Lawang Sewu (Thousand Doors) :
Lawang Sewu means “Thousand Doors” and it’s a landmark in Semarang, Central Java, Indonesia, built as the headquarters of the Dutch East Indies Railway Company. The name comes from its design, with numerous doors and arcs, so the locals named it Lawang Sewu or “Thousand Doors”, because, they see so many doors in this building. The building has about 600 large windows. The colonial era building is famous as a haunted building, though the Semarang city government has attempted to re-brand it.
The complex consists of several buildings, two main ones named A and B and two smaller ones named C and D, on Pemuda Street. The L-shaped A building faces the Tugu Muda roundabout. There are two identical towers on A building, which were originally used to store water, each with a capacity of 7,000 liters. The building features large stained-glass windows and a grand staircase in the center. There was also once an underground tunnel connecting A building to several other sites in the city, including the governor’s mansion and the harbour.
The B building is located behind A building. It is three stories in height, with the first two floors consisting of offices and the third holding a ballroom. The building, with high, large windows, also has a basement floor that is kept partially flooded to serve to cool the building through evaporation. In front of A building stands a monument to five employees killed during the Indonesian War of Independence.
The History :
Lawang Sewu (Thousand Doors) was designed by Cosman Citroen, from the firm of J.F. Klinkhamer and B.J. Quendag. It was designed in New Indies Style, an academically-accepted term for Dutch Rationalism in the Indies. Similar with Dutch Rationalism, the style is the result of the attempt to develop new solutions to integrate traditional precedents (classicism) with new technological possibilities. It can be described as a transitional style between Traditionalists and the Modernists, and was strongly influenced by the design of Berlage.
Construction began in 1904 with A building, which was completed in 1907. The rest of the complex was finished in 1919. It was initially used by the Nederlandsch-Indische Spoorweg Maatschappij, the first railway company in the Dutch East Indies.
After the Japanese invaded Indonesia in 1942, the Japanese army took over Lawang Sewu. The basement of B building was turned into a prison, with several executions taking place there. When Semarang was retaken by the Dutch in the battle of Semarang in October 1945, the Dutch forces used the tunnel leading into A building to sneak into the city. A battle ensued, with numerous Indonesian fighters dying. Five employees working there were also killed.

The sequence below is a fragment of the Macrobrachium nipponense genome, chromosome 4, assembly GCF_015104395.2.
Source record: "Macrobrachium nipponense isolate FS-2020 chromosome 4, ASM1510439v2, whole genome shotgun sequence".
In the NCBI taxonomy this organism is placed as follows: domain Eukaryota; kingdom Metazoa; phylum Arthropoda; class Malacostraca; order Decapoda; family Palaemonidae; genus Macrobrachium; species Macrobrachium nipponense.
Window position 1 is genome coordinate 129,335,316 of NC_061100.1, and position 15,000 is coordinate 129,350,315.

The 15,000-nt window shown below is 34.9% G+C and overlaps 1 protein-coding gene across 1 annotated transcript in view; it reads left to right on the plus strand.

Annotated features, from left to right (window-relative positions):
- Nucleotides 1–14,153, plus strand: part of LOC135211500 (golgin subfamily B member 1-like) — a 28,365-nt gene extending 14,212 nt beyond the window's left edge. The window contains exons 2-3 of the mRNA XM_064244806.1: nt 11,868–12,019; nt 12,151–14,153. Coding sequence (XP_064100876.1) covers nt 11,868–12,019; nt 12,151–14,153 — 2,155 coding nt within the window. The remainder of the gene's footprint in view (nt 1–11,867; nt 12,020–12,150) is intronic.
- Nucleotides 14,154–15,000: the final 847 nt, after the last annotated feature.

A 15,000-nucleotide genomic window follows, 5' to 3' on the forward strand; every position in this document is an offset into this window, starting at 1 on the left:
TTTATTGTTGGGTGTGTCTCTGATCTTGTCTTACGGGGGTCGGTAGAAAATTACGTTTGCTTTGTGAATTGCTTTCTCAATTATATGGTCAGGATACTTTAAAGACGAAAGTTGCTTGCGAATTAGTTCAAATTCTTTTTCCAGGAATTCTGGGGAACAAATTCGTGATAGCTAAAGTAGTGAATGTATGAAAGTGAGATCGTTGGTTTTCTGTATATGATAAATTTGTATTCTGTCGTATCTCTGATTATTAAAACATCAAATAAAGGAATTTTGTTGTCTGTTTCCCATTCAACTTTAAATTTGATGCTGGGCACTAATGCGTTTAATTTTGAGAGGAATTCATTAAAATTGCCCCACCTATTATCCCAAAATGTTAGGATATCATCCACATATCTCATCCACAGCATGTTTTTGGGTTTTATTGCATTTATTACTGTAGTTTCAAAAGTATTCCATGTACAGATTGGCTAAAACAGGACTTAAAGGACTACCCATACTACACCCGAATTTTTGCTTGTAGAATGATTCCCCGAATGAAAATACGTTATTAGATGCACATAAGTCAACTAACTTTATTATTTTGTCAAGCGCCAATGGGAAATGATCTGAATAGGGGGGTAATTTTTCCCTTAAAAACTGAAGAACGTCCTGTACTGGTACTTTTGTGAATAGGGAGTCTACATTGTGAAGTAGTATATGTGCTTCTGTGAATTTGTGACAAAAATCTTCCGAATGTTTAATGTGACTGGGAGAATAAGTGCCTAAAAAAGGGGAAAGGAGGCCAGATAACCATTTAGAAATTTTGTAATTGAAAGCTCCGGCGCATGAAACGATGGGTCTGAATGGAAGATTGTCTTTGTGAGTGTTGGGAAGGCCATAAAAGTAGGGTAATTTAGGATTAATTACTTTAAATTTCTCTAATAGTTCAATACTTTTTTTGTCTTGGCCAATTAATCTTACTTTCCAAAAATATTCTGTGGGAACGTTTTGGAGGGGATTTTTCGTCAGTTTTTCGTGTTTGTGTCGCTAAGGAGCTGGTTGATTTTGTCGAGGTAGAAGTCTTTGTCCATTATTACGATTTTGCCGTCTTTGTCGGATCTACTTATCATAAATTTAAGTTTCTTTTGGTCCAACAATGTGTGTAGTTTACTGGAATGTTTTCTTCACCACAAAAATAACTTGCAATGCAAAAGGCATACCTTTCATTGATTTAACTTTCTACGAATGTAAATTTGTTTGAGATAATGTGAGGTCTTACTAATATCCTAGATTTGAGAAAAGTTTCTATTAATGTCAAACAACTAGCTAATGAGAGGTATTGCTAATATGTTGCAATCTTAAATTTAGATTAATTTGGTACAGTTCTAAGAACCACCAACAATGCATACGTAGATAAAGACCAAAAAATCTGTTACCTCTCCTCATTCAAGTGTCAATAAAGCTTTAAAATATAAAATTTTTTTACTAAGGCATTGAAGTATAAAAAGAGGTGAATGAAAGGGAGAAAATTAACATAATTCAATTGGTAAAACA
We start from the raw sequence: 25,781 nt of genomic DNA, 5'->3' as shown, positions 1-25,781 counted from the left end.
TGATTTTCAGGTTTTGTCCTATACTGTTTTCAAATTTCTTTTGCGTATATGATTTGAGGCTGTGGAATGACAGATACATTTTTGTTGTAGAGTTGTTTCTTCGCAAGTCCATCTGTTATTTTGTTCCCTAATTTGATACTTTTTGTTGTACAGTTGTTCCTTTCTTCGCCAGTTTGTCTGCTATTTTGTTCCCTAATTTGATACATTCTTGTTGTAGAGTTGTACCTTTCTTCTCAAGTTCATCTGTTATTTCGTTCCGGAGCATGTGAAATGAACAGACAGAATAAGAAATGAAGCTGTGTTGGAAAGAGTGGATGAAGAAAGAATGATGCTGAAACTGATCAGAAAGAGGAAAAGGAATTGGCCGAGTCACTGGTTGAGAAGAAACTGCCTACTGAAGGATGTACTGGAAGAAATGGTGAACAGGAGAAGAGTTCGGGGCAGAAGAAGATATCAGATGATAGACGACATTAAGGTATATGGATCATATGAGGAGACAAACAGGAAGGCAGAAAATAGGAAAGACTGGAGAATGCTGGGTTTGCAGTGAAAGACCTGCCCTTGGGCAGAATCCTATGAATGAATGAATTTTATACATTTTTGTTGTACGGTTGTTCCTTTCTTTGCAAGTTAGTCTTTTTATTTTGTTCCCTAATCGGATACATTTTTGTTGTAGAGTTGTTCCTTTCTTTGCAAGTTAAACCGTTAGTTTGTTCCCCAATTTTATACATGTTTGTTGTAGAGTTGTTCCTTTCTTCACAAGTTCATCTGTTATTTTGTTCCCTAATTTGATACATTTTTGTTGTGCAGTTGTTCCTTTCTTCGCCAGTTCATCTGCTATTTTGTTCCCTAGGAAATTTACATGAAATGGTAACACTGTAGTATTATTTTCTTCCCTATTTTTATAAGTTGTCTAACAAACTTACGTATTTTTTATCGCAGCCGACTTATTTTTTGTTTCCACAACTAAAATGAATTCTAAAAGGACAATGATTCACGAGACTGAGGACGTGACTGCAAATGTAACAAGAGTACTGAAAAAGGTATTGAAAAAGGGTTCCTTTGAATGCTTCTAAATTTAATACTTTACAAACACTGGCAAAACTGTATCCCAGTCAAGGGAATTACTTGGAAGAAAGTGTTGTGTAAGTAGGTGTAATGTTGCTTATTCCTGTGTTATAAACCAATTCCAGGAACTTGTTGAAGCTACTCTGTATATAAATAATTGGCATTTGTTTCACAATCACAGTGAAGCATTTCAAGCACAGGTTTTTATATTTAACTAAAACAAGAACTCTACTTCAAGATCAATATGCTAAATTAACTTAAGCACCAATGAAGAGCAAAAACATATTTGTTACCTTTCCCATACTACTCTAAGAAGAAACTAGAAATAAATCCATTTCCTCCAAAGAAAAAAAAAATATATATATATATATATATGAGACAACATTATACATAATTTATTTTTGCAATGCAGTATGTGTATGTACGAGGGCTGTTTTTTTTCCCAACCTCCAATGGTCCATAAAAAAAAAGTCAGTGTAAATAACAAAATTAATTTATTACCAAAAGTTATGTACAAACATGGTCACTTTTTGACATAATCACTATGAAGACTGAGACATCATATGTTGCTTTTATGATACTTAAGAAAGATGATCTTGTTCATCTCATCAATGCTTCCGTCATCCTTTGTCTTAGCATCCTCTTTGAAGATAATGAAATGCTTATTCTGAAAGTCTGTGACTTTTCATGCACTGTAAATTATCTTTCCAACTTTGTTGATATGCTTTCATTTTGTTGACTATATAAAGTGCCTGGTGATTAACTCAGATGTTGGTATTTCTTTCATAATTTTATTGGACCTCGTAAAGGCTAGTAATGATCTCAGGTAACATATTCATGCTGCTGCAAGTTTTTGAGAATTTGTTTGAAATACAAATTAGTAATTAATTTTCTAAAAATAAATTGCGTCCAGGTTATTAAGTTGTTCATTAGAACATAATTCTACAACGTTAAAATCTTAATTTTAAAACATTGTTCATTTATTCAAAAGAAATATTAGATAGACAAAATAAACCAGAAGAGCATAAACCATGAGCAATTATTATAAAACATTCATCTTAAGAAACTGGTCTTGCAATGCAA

After the war, the Indonesian army took over the complex. It was later returned to the national railway company. In 1992 it was declared a Cultural Property of Indonesia.
By 2009 the Lawang Sewu complex was in a state of considerable dilapidation. Simon Marcus Gower, writing in The Jakarta Post, noted it as being “dark and evidently sick. Its white walls are faded throughout; blackened by pollution and neglect. Rendered walls are cracked and any wall paper has long since fallen away to reveal the red bricks beneath. Mould and weeds grow over much of the building and mice and rats are the chief residents.”
The building soon underwent renovations to ensure that it would be profitable as a tourist attraction. Governor of Central Java Bibit Waluyo mobilized several dozen soldiers to assist with the renovations; the soldiers focused on external repairs. Local residents were disappointed in the renovations, opining that it had lost its authenticity.
On 5 July 2011 the newly renovated complex was inaugurated by First Lady Ani Yudhoyono. However, at the time only B building was available for tours. It is hoped to be a main attraction in the Central Javan government’s tourism program in 2013.
Future plans include transforming Building B into office space, a food court, and even a gym. In late 2013 the Semarang city government announced plans to eliminate the building’s “spooky image” in order to attract more visitors. This was to encompass a re-imaging of the site as a place for social and cultural activities, supported by renovations of the building. At the time, Lawang Sewu attracted an average of 1,000 visitors daily.
More photos of Lawang Sewu here.
Our group trip photos in Instagram.